iFR is a newer coronary physiology index that does not require adenosine for its measurement. In the prospective, multi center, blinded DEFINE FLAIR study, 2492 patients were randomly assigned to either FFR guided revascularisation or iFR guided revascularization and followed up for a period of 1 year.
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Instantaneous Wave-free Ratio vs Fractional Flow Reserve to Guide PCI Interview with:

Dr. Matthias Götberg MD PhD Department of Cardiology, Clinical Sciences Lund University, Skåne University Hospital Lund, Sweden

Dr. Matthias Götberg

Dr. Matthias Götberg MD PhD
Department of Cardiology, Clinical Sciences
Lund University, Skåne University Hospital
Lund, Sweden What is the background for this study?

Response: Cardiologists encounter patients with narrowing of the coronary arteries on a daily basis. They typically use visual estimation of the severity of narrowing when performing coronary angiography, but it is difficult to accurately assess, based on a visual estimation alone, whether a stent is needed to widen the artery and allow the blood to more freely.

FFR (Fractional Flow Reserve) is more precise tool and results in better outcomes than using angiography alone to assess narrowing of the coronary arteries. With FFR, the doctor threads a thin wire through the coronary artery and measures the loss of blood pressure across the narrowed area. To acquire an accurate measurement, the patient must be given adenosine, which is a drug that dilates the blood vessels during the procedure. This drug causes discomfort; patients describe having difficulty breathing or feeling as if someone is sitting on their chest. The drug also adds to the cost of the procedure and can have other rare but serious side effects.

iFR (Instantaneous Wave-Free Ratio) is also based on coronary blood pressure measurements using a thin wire, but unlike FFR, it uses a mathematical algorithm to measure the pressure in the coronary artery only when the heart is relaxed and the coronary blood flow is high. As a result, a vasodilator drug is not needed.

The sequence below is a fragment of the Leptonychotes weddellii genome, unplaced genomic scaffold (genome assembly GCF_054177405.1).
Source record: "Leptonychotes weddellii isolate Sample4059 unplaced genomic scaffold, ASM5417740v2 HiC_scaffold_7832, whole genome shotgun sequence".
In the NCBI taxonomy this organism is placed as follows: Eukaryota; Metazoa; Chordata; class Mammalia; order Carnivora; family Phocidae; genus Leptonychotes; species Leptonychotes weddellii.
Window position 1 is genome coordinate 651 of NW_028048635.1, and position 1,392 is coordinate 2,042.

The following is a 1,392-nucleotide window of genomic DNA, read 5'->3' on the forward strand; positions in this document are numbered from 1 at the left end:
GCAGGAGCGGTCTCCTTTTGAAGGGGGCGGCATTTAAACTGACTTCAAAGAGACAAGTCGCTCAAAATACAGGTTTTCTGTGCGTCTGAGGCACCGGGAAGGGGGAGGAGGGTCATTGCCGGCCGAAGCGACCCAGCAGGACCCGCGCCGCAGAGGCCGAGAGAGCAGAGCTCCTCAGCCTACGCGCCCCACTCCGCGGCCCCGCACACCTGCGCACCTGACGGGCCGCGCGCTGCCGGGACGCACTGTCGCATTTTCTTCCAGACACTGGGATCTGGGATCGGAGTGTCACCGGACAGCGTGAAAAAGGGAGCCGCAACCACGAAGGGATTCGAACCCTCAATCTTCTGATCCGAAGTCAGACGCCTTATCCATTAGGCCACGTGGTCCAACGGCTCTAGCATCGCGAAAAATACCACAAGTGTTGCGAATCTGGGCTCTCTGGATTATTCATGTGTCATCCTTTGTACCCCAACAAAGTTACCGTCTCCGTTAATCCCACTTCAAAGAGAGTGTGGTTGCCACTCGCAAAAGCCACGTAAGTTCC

iFR has been validated in smaller trials and have been found to be equally good as FFR to detect ischemia, but larger randomized outcome trials are lacking.

iFR-Swedeheart is a Scandinavian Registry-based Randomized Clinical Trial (RRCT) in which 2000 patients were randomized between iFR and FFR as strategies for performing assessment of narrowed coronary vessels. The primary composite endpoint at 12 months was all-cause death, non-fatal myocardial infarction, and unplanned revascularization.

RRCT is a new trial design originating from Scandinavia using existing web-based national quality registries for online data entry, randomization and tracking of events. This allows for a very high inclusion rate and low costs to run clinical trials while ensuring robust data quality.  Continue reading

SPECT MPI to Predict Heart Attacks: Stress Agents Regadenoson vs Adenosine

Dr. Afshin Farzaneh-Far, M.D. University of Illinois at Interview with:
Dr. Afshin Farzaneh-Far, M.D.

University of Illinois at Chicago What are the main findings of the study?

Answer: Traditionally SPECT MPI has been performed with adenosine which has a
significant body of published prognostic data.

Regadenoson is a selective A2A receptor agonist and is now the stress
agent most widely used in the United States. Unlike adenosine, regadenoson
is given as a bolus rather than as an infusion, simplifying the testing
protocol and is better-tolerated.

However, despite increasing use of regadenoson, there is very limited data
on risk prediction using this agent.

This study showed that the ability of SPECT MPI to predict heart attacks
and death is the same for the new stress agent Regadenoson as it is for
the old agent Adenosine.